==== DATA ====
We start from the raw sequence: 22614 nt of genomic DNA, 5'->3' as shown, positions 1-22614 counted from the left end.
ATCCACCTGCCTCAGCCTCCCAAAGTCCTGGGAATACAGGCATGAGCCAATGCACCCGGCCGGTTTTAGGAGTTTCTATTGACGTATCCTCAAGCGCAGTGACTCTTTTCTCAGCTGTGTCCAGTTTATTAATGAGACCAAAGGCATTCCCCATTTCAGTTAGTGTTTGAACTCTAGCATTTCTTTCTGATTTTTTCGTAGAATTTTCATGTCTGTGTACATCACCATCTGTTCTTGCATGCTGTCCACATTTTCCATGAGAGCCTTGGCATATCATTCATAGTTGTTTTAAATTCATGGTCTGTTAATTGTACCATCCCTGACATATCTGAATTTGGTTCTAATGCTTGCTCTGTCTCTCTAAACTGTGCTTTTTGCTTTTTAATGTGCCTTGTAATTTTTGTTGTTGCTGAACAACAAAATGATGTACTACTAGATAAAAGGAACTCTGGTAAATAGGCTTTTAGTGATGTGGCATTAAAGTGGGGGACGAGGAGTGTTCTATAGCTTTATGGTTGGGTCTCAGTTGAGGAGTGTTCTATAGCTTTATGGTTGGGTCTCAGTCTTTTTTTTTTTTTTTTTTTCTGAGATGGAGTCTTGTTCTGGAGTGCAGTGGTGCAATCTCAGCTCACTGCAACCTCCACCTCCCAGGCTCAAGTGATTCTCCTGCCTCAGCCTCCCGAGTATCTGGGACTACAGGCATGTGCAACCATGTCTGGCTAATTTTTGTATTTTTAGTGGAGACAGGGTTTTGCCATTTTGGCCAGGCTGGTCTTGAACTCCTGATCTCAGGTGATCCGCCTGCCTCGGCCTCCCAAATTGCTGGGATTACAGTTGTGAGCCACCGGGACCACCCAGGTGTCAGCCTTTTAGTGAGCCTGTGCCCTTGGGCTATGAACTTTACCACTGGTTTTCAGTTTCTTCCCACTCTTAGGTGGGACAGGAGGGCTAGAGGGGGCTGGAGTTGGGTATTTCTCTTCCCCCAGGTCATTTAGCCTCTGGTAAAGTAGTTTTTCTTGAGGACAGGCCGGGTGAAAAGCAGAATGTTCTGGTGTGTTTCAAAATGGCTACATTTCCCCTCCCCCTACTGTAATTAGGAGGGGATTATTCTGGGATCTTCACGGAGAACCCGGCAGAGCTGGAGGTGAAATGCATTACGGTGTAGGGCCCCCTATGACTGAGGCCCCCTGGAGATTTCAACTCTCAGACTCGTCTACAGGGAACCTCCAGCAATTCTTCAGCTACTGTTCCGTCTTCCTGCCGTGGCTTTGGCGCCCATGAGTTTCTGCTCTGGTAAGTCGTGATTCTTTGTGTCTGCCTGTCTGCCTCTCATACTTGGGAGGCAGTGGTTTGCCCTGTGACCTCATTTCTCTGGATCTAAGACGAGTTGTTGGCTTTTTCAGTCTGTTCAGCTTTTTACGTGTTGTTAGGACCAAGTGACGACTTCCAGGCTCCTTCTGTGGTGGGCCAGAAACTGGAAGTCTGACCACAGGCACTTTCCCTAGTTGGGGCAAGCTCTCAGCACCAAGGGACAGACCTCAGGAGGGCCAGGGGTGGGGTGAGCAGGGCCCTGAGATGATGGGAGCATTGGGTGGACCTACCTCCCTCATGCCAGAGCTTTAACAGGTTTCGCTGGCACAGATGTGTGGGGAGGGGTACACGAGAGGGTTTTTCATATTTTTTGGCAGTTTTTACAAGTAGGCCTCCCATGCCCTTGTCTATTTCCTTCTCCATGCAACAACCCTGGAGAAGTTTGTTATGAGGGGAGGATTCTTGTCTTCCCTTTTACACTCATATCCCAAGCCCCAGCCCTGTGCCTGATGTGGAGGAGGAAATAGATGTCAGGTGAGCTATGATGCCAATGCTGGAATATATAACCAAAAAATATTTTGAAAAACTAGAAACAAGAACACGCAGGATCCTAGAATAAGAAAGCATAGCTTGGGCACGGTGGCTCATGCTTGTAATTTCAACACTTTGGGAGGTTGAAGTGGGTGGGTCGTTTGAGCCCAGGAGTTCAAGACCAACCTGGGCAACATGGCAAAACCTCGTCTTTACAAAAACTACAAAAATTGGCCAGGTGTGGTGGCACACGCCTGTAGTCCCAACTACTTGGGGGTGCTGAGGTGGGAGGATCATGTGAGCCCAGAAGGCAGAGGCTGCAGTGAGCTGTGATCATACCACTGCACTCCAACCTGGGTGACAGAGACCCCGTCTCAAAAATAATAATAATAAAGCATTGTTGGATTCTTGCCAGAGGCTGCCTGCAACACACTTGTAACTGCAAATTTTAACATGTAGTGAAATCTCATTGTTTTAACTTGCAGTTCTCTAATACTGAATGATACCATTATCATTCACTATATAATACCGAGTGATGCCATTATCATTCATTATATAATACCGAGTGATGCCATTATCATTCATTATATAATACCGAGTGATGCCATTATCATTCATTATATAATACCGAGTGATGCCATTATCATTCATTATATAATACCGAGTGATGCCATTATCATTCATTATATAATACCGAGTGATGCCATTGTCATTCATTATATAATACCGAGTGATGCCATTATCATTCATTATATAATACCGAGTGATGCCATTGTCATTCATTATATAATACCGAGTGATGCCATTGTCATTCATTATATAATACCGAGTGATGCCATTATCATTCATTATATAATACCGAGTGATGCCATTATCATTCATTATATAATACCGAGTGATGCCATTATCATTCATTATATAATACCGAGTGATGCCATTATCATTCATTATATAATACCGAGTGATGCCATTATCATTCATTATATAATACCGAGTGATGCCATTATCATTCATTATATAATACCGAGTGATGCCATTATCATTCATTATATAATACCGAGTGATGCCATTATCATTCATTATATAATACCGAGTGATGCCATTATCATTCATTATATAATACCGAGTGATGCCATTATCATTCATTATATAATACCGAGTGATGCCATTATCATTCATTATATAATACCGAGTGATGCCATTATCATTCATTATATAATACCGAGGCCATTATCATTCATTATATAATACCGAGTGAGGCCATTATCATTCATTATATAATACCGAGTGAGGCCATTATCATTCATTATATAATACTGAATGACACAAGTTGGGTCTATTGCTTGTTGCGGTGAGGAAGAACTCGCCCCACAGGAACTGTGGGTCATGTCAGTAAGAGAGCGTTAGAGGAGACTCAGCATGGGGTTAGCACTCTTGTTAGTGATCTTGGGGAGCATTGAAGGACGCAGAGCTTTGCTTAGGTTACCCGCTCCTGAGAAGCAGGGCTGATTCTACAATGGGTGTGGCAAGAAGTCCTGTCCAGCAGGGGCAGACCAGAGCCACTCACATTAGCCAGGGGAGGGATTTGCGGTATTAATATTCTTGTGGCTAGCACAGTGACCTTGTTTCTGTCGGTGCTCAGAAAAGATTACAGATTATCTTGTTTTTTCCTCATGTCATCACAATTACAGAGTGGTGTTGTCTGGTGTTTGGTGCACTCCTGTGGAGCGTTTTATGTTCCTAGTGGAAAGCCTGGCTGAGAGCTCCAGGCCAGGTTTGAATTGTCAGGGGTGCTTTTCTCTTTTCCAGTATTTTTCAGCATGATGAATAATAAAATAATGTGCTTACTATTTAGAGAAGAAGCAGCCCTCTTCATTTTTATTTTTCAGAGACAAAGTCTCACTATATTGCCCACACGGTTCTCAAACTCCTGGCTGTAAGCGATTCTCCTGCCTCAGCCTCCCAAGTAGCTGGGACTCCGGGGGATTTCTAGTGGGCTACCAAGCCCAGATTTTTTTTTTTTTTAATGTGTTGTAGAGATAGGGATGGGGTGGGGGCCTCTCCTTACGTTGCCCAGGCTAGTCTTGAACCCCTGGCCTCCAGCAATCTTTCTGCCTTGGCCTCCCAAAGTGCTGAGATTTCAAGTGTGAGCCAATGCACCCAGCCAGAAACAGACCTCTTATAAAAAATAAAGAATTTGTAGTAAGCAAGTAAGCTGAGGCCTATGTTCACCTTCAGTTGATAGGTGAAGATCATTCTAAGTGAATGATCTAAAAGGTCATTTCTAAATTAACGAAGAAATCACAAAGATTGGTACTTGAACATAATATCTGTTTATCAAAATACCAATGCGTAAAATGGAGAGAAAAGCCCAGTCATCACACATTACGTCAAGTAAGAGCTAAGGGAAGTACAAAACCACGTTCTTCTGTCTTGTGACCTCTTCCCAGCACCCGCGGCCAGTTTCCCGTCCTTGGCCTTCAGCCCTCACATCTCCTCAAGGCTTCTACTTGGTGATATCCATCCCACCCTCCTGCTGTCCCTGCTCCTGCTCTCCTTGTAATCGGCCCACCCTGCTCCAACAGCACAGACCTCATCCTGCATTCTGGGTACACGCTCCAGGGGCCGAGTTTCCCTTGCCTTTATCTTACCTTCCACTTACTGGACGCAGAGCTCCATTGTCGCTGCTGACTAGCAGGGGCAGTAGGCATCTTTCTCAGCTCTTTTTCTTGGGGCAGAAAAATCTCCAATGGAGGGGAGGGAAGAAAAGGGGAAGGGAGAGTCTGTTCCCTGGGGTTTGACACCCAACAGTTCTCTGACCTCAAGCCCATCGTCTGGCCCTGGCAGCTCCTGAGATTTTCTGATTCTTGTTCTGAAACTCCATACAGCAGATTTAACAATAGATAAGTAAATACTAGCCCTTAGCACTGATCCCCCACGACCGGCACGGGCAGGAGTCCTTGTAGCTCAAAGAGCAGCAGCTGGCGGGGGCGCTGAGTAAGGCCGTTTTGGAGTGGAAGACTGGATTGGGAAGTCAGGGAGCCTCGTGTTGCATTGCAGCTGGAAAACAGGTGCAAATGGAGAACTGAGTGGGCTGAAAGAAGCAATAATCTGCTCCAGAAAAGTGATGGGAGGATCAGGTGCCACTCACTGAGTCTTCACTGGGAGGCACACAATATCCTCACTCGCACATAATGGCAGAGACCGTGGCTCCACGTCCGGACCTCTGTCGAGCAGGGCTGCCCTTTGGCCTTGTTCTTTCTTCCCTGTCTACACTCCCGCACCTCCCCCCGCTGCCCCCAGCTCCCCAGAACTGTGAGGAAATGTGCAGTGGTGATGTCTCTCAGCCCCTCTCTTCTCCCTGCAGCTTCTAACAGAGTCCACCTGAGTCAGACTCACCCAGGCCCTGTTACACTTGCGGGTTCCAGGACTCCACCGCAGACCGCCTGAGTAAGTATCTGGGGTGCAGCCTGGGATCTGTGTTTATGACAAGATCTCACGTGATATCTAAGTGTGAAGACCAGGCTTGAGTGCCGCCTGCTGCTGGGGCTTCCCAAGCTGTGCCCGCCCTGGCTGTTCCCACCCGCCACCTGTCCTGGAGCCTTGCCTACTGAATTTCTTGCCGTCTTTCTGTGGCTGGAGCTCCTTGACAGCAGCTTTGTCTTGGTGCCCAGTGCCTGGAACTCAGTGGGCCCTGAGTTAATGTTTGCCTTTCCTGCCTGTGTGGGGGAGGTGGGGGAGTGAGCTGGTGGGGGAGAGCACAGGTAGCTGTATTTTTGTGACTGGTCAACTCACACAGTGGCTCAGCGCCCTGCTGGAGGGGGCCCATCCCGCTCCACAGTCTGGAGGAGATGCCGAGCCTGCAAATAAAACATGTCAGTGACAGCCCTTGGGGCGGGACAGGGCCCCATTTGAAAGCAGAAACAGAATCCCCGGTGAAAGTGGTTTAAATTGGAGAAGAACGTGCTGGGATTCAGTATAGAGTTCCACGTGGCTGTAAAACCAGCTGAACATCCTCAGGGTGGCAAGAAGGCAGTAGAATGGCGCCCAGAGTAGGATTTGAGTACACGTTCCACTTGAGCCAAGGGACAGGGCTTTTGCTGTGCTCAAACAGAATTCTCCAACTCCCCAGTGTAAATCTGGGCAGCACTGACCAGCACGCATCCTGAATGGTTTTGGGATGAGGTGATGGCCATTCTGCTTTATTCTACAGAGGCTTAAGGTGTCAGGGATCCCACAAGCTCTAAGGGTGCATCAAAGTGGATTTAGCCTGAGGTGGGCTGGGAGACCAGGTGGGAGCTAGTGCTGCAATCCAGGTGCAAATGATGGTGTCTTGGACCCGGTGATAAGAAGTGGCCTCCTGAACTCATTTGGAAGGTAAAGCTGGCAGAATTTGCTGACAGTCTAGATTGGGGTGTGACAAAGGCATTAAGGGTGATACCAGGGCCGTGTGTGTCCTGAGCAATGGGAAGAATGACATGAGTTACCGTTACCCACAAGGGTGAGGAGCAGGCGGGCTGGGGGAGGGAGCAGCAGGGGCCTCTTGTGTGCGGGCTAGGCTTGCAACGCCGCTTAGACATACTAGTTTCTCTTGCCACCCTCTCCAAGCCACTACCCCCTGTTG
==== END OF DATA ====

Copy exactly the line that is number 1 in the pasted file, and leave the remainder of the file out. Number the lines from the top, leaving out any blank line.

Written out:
We start from the raw sequence: 22614 nt of genomic DNA, 5'->3' as shown, positions 1-22614 counted from the left end.